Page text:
Due to their high hole mobility, pentacene and its derivatives have been the representative organic semiconductors and have been the subject of much research, both basic and applied. In particular, they are expected to be applied to semiconductor devices such as field-effect transistors. In addition, organic semiconductors have the advantage of being inexpensive to produce by inkjet printing and having low environmental impacts because they do not use metals. However, the backbone of organic semiconductors such as pentacene easily reacts with oxygen molecules under visible light, resulting in the loss of useful properties.
A research group led by Professor Yoshio Teki of the Graduate School of Engineering, Osaka Metropolitan University, has achieved photostability more than 100 times higher than that of TIPS-pentacene, a famous commercially-available pentacene derivative, by increasing the planarity of the molecule and strengthening the conjugation of π electrons between a radical substituent and pentacene moiety. At the same time, to elucidate the mechanism of the remarkable photostability, ultrafast transient absorption measurements using a femtosecond pulsed laser were performed to clarify the peculiar excited-state dynamics of this system. Focusing on the pentacene moiety of the system, they found that intersystem crossing occurs at an ultrafast rate (10-13 seconds), which has never been achieved before in purely organic materials containing no heavy atoms. Furthermore, the subsequent ultrafast deactivation to the ground state was observed to occur within a time of about 10-10 seconds.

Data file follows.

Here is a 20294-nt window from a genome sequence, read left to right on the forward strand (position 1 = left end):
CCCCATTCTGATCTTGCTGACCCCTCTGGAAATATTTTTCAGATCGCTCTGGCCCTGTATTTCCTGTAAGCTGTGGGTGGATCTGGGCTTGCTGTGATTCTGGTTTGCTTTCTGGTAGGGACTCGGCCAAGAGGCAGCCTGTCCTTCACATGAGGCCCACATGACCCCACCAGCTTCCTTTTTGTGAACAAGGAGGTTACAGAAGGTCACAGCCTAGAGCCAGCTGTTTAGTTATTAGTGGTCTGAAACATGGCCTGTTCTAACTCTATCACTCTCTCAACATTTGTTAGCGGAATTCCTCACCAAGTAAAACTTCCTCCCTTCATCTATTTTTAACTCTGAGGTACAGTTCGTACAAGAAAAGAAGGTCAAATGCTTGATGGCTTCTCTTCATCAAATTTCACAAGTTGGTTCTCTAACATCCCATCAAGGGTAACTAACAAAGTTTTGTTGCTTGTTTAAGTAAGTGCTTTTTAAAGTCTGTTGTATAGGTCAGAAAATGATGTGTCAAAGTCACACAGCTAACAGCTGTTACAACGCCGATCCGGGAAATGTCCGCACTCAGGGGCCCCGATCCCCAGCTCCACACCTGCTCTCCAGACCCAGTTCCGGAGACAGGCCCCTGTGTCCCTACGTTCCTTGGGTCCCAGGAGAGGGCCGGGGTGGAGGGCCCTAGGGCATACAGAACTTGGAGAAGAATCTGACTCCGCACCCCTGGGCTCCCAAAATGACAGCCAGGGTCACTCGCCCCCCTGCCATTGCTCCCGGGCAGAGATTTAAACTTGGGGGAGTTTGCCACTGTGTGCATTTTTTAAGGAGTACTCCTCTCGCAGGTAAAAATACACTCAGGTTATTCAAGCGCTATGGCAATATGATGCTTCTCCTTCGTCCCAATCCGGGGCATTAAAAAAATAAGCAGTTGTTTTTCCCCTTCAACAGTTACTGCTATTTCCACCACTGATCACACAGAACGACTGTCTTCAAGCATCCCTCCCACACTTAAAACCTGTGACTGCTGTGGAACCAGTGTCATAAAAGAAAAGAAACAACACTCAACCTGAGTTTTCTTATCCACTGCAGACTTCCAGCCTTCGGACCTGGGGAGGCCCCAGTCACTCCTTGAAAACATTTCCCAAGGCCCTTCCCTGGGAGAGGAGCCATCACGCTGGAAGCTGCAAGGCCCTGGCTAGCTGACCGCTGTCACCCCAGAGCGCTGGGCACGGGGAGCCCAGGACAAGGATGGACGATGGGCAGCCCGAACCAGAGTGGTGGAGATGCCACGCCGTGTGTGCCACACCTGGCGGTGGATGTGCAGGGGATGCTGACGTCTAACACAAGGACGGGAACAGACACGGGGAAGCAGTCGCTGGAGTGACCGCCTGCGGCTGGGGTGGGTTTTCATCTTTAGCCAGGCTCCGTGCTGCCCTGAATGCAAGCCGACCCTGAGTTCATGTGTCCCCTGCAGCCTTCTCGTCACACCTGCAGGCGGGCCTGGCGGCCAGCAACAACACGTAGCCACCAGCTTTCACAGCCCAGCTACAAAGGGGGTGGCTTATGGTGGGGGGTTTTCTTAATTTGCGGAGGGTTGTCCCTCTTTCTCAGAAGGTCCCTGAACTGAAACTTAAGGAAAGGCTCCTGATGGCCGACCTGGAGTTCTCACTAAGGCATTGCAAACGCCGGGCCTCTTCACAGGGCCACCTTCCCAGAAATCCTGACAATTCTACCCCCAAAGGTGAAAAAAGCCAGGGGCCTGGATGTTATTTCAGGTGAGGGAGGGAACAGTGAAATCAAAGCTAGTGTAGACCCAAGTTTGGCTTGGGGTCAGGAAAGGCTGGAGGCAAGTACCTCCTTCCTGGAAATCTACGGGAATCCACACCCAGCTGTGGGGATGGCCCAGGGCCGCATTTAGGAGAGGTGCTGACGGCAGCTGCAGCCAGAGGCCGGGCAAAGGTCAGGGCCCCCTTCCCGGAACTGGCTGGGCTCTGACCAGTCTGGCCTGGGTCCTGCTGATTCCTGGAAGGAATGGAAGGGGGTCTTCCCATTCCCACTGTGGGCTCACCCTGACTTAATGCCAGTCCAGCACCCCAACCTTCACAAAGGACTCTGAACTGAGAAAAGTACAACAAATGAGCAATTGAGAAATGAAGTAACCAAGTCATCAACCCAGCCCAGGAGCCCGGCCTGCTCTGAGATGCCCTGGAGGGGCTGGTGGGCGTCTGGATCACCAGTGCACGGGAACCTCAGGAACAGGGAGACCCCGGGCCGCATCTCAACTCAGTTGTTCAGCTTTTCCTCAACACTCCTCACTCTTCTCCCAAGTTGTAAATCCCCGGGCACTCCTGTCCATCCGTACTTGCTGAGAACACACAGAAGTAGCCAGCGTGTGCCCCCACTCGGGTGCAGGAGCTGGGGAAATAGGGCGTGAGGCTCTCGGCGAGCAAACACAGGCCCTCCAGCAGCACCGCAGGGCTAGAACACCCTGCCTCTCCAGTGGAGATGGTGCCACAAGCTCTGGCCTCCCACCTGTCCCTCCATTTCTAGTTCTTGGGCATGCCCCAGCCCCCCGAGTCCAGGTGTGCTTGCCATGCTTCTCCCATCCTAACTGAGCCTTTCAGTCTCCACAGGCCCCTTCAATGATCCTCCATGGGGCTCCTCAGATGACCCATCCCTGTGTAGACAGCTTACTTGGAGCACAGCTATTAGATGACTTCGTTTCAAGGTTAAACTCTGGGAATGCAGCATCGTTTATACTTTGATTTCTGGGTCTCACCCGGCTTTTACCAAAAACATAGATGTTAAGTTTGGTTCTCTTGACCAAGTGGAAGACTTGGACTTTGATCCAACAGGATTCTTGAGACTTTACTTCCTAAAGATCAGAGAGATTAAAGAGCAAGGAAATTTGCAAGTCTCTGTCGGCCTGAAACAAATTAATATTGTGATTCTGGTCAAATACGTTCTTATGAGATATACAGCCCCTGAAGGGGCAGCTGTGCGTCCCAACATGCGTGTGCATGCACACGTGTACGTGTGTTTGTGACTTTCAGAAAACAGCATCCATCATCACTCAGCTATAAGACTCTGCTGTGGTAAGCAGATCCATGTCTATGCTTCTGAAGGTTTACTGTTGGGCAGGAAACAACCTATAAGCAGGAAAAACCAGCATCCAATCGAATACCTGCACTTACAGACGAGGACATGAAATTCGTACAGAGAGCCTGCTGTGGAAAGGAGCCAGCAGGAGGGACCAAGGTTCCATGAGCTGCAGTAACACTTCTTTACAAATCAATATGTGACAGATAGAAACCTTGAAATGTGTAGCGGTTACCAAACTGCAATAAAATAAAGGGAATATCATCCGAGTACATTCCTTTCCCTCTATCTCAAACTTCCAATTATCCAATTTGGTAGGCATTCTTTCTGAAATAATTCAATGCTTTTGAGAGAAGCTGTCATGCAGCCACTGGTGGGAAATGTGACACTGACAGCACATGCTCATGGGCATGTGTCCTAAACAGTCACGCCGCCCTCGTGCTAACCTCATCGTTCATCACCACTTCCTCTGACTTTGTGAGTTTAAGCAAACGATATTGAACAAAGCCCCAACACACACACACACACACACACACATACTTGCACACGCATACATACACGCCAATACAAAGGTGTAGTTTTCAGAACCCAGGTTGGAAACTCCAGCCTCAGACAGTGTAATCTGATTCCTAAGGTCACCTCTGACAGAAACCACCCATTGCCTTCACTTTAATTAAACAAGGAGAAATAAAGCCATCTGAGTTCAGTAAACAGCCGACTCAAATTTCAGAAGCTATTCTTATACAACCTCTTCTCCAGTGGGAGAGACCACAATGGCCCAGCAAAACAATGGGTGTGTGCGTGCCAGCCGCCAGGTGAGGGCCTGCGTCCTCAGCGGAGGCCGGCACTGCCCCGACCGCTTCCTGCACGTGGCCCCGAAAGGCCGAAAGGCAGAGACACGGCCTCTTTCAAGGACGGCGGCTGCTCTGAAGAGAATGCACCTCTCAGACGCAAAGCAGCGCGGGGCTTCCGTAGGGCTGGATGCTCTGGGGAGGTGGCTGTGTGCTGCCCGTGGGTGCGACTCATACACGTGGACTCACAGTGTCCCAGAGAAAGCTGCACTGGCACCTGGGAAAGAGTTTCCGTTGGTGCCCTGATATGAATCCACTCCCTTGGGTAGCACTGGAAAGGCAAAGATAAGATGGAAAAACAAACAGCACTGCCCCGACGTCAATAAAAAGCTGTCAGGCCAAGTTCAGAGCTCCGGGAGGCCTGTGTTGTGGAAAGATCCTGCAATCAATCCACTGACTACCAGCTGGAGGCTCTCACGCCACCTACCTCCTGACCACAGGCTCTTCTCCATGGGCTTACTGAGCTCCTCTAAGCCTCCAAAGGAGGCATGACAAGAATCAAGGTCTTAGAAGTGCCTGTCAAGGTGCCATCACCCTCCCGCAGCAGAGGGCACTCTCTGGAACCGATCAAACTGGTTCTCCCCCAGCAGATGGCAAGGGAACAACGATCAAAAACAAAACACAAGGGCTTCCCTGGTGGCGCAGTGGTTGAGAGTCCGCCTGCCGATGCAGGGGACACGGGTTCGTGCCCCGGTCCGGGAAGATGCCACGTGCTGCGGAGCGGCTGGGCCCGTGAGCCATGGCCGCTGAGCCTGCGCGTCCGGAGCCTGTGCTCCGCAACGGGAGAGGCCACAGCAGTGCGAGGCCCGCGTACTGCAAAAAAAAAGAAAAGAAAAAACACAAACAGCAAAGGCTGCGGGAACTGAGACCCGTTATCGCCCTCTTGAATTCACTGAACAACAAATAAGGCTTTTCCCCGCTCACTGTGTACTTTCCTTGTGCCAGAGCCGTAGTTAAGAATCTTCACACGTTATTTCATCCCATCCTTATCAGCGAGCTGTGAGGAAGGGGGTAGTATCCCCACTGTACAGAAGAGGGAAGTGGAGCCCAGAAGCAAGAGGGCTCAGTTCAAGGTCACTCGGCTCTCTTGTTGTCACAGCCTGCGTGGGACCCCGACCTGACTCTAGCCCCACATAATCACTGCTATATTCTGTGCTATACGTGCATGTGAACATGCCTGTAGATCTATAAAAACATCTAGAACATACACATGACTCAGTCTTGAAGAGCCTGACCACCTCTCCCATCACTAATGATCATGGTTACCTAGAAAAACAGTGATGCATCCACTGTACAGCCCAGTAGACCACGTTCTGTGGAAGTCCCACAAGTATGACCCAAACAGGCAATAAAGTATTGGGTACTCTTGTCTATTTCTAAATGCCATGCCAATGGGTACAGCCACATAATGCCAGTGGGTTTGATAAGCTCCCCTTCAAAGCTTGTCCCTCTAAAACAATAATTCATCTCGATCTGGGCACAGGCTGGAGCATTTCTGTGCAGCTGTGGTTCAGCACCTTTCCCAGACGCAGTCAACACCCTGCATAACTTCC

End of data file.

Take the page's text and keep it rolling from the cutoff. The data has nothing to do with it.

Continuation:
“Excellent photostability was achieved by adding a radical substituent that enhances the planarity of the molecules and strengthens the conjugation of π electrons,” stated Professor Teki. “In the future, we would like to verify the performance of field-effect transistors and apply them as organic semiconductors.”